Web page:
Thursday, May 24, 2012

Thyroid Disease and Diabetes: Patient Education

Both diabetes and thyroid disorders involve a dysfunction of the endocrine system, which is a group of glands that help regulate various aspects of the body's metabolism and essential biological functions.

Diabetes is a disorder characterized by an overabundance of glucose (sugar) in the blood due to insufficient insulin production by the pancreas (type 1 diabetes) or the inability of the body to utilize insulin to transport glucose into the cells (type 2 diabetes).


  • Clinical research has found that diabetes and thyroid disease then to co-occur in patients.
  • Almost one third of people with type 1 diabetes have been found to have thyroid disease. This is because type 1 diabetes and the most common thyroid disorders are autoimmune diseases, which are diseases in which the your immune system attacks a gland(s) or organ(s) of the body as it would an infection.
  • Thyroid disorders are more common in type 2 diabetes patients because both these illnesses  tend to occur more  frequently as people age.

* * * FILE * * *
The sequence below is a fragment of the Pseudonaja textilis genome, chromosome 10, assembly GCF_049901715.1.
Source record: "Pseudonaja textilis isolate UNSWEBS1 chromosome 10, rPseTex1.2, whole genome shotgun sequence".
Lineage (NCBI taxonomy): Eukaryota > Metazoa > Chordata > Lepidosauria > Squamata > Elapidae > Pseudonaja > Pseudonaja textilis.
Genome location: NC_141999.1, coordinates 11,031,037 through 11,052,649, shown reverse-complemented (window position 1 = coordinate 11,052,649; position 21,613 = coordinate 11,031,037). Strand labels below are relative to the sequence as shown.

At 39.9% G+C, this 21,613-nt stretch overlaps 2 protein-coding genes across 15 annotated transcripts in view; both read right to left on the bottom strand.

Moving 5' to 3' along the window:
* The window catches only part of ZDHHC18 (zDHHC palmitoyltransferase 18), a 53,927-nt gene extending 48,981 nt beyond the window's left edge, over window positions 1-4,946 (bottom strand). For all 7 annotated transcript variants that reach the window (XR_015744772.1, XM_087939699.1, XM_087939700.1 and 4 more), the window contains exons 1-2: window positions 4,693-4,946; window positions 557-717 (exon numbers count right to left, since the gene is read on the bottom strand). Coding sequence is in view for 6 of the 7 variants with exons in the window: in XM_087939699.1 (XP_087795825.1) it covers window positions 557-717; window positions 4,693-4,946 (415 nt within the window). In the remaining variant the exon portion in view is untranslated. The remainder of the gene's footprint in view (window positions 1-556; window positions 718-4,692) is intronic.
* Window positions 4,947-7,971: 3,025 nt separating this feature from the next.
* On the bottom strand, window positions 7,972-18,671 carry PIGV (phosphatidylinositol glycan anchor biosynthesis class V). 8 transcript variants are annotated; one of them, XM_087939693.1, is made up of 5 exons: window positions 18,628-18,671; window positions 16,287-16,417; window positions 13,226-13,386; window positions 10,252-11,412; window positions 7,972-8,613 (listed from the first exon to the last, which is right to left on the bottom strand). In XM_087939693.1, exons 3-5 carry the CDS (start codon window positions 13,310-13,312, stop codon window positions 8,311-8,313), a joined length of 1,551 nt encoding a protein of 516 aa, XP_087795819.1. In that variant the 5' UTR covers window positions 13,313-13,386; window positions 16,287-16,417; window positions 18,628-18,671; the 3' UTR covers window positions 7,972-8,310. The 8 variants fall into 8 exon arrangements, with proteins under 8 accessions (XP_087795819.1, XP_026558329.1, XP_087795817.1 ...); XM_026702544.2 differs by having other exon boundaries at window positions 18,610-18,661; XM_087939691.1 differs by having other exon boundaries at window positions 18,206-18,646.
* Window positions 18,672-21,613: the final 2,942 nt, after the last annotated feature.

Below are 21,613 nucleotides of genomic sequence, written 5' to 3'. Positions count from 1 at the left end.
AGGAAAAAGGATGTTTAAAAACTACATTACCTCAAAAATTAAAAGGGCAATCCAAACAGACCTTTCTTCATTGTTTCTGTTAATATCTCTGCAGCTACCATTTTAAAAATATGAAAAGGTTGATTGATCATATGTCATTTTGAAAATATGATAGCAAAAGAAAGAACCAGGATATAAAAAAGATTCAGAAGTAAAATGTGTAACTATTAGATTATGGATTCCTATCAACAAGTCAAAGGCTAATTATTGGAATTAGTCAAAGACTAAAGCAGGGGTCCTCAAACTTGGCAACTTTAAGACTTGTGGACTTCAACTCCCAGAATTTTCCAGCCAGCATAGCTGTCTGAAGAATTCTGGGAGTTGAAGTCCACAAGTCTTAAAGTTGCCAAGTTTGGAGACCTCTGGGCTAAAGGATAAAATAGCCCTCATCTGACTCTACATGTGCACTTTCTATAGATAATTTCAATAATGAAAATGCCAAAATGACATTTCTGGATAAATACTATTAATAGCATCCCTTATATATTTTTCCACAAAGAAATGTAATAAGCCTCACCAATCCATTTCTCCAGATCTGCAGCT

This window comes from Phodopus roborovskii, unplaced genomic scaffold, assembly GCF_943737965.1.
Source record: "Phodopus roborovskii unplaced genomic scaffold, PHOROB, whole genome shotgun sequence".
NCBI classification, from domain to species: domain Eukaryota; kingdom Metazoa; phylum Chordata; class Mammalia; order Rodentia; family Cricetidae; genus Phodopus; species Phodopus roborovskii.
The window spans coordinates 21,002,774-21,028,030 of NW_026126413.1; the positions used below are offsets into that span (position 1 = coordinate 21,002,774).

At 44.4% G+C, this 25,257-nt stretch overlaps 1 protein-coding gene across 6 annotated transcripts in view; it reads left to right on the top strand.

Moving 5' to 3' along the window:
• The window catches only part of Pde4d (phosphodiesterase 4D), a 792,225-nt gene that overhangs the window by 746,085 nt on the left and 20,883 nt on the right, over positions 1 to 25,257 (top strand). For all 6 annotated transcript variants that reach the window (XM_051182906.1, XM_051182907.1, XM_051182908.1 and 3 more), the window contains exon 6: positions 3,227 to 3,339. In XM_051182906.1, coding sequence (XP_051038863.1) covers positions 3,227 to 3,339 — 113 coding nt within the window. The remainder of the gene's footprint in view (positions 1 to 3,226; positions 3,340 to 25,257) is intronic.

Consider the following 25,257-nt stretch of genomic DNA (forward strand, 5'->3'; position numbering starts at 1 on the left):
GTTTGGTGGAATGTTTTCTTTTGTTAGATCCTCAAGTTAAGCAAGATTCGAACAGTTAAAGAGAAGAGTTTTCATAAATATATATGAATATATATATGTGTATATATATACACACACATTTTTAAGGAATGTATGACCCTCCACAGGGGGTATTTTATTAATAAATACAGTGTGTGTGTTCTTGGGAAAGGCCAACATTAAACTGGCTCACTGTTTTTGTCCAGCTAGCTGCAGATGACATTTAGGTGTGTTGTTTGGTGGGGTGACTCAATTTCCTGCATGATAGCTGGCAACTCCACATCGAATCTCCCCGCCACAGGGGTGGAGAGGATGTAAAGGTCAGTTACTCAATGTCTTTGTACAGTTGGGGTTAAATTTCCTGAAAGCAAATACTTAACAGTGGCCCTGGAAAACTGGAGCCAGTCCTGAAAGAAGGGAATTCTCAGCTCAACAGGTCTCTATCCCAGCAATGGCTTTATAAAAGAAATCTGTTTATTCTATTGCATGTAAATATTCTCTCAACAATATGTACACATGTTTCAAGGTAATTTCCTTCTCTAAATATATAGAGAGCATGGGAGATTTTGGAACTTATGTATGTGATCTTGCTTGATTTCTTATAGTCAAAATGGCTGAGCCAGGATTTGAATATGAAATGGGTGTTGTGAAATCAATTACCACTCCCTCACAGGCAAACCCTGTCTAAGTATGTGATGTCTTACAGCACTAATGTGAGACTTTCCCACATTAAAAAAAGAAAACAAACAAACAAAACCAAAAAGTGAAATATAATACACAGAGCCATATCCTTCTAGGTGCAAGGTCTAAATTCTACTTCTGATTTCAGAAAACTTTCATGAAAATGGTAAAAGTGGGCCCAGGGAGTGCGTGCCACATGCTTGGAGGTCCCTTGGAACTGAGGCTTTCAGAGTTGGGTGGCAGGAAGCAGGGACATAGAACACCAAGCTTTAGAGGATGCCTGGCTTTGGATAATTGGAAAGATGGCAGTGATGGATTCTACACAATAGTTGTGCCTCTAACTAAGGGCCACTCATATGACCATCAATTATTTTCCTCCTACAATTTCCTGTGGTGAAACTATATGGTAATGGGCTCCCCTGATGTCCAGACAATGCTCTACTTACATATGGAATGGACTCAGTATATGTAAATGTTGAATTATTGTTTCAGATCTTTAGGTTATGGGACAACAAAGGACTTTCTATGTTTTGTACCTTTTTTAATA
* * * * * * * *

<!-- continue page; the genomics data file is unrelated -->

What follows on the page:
• Thyroid hormones affect every cell of the body and controls many essential body functions.
  • The pituitary gland releases thyroid stimulating hormone (TSH) which signals the thyroid to produce more thyroid hormone. When the pituitary gland senses that there is a right amount of thyroid hormones in the body, it then decreases thyroid hormone production.
  • Your doctor measures the health of your thyroid gland by measuring thyroid stimulating hormone levels. 
  • Too little thyroid hormone production causes a condition known as hypothyroidism.
  • Too much thyroid hormone production causes a condition knows as hyperthyroidism.


  • When a patient has hypothyroidism, he or she may feel tired and cold most or all of  the time, have a slow heartbeat, or feel depressed. 
  • Mild thyroid failure is a mild form of hypothyroidism. In patients who have mild thyroid failure, the thyroid hormone levels are "normal", but the TSH LEVEL IS ELEVATED.